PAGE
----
"There was something not right about him. He was very subdued and closed off. It was just the way he was not communicating. Someone can say a lot by not communicating.
"He left that day and I had this feeling in the pit of my stomach. I rang him and asked if he'd left, and he said yes, he was at the roundabout and I asked him to come back.
"He put on this bravado, telling me he was absolutely fine. I said ‘no Ben, I want you to come back’.
Reluctantly, Ben returned to the unit and by the time he walked in the door, Caron had already spoken to a consultant about increasing the dose of his medication to give him more support.
For the mental health nurse, it was a crucial moment.
As she said: "If I hadn't have done that, I do think we'd have lost Ben that day."
With the team's support, Ben was determined to recover, continuing to run his own businesses and travel the world. He now has a new life in California and is not only awaiting the arrival of his eighth child, he also helps to inspire hundreds of people at a time as a public speaker on transformation, leadership, and life with bipolar.
He remembers the first time that he opened up about the condition in front of a huge crowd at an event in England.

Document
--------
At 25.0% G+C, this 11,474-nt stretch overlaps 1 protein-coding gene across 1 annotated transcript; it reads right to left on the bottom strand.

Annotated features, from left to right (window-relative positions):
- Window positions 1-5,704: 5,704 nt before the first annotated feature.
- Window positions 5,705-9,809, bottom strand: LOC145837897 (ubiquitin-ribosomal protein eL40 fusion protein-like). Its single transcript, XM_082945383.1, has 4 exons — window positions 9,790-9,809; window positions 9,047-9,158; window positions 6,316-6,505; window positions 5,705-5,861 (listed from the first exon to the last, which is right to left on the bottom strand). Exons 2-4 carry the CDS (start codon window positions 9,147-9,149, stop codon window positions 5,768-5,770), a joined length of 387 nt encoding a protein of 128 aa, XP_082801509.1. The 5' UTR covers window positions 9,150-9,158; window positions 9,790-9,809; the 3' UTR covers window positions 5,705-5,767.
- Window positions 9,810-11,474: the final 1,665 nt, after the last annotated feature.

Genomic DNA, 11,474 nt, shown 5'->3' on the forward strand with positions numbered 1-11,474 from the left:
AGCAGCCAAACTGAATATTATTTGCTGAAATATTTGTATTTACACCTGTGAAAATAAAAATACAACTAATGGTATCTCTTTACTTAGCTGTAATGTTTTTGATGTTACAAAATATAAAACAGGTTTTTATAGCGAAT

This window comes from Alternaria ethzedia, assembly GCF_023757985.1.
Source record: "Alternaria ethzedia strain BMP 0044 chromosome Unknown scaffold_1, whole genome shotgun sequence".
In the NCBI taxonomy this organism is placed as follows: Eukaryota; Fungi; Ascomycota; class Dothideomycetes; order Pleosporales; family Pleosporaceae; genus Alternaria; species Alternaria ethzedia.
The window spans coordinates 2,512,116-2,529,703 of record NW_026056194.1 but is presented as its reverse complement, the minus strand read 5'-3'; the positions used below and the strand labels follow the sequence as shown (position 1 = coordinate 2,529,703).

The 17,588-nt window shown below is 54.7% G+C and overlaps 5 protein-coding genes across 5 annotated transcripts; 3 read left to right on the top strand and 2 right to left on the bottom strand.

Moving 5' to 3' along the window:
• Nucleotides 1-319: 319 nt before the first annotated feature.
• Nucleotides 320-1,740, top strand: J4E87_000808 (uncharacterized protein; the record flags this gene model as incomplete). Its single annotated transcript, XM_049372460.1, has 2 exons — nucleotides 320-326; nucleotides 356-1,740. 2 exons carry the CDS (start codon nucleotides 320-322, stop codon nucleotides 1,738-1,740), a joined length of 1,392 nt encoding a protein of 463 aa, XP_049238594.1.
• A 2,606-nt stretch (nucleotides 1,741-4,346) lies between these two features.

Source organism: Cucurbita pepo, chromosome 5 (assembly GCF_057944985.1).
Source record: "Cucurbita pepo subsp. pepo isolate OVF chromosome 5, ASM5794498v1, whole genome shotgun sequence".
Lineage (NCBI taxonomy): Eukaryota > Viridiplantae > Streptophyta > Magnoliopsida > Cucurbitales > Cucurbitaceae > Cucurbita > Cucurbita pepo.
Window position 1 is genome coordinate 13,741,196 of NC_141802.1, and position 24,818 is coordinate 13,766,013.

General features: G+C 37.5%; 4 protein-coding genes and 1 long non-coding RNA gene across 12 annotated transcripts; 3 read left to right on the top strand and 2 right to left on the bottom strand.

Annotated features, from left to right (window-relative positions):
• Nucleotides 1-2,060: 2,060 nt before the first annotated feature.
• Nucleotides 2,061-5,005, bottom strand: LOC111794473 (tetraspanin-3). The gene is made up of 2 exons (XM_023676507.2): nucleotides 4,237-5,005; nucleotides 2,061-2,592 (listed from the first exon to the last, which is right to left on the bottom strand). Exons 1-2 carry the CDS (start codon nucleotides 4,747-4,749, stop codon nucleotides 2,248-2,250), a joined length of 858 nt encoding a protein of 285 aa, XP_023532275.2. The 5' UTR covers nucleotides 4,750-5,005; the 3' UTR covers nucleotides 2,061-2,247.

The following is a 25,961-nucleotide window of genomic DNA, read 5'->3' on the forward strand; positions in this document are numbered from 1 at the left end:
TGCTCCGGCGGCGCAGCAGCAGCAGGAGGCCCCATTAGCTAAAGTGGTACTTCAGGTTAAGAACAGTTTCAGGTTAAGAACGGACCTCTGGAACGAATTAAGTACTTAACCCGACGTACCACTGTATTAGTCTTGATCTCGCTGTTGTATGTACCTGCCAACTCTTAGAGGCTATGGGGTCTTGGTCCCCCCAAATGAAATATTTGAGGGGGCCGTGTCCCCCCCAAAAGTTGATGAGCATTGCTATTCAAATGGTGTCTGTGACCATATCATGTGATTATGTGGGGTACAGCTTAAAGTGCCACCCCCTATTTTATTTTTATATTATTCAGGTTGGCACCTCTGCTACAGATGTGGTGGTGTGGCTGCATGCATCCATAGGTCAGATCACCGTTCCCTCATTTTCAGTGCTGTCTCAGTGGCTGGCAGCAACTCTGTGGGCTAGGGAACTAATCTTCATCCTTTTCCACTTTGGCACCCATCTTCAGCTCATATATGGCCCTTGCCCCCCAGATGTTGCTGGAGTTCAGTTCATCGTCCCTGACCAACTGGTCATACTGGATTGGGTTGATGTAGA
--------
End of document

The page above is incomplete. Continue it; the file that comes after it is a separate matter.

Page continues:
"I felt a desire to speak about bipolar and my struggles with it. I remember there being a standing ovation and people with tears streaming down their face afterwards," he said.
"From that I now see bipolar as my superpower.
"While it brings with it some challenges, it also offers many benefits. My ability to empathise with others, to be tolerant and understanding and to be patient with progress is something I could not have developed without this.
"Some wisdom can only come from suffering. It’s a necessary and worthy price to pay."
Even to this day, Ben is working towards his recovery and says he still has periods when he struggles with bipolar. And now, having a jam-packed schedule, he must work harder than ever to stay on top of his moods and medication.
But what has always remained strong is his special bond with Caron, who he credited for saving his life while writing the acknowledgements of his book.
"I found that so many of the good feelings I have from being in recovery are reminiscent of my time with Caron," he said.
"Bipolar was such a painful thing to confront and I'm not sure how often people like Caron get acknowledged for saving lives. I hope they do."
Lancashire and South Cumbria NHS Foundation Trust brought them back together as an extra surprise for the nurse when it arranged a video call between them, allowing her to see just how far Ben has come.
Now the author is determined to show the world that people with mental illness are just as valuable as anyone else and do not deserve to be shamed for their battles.
"People who struggle with their mental health are often portrayed as social misfits but it's often far from the case," he said.
"No matter who you are and what you believe others may think, if you're struggling, please seek help. And seek it early!
"You might just find someone like Caron."
If you are struggling, please contact Lancashire and South Cumbria NHS Foundation Trust’s Mental Health Crisis Line, which is open 24 hours a day, seven days a week, on 0800 953 0110.
Ben Woodward’s book The Empowerment Paradox: Seven Vital Virtues to Turn Struggle Into Strength is now available via Amazon.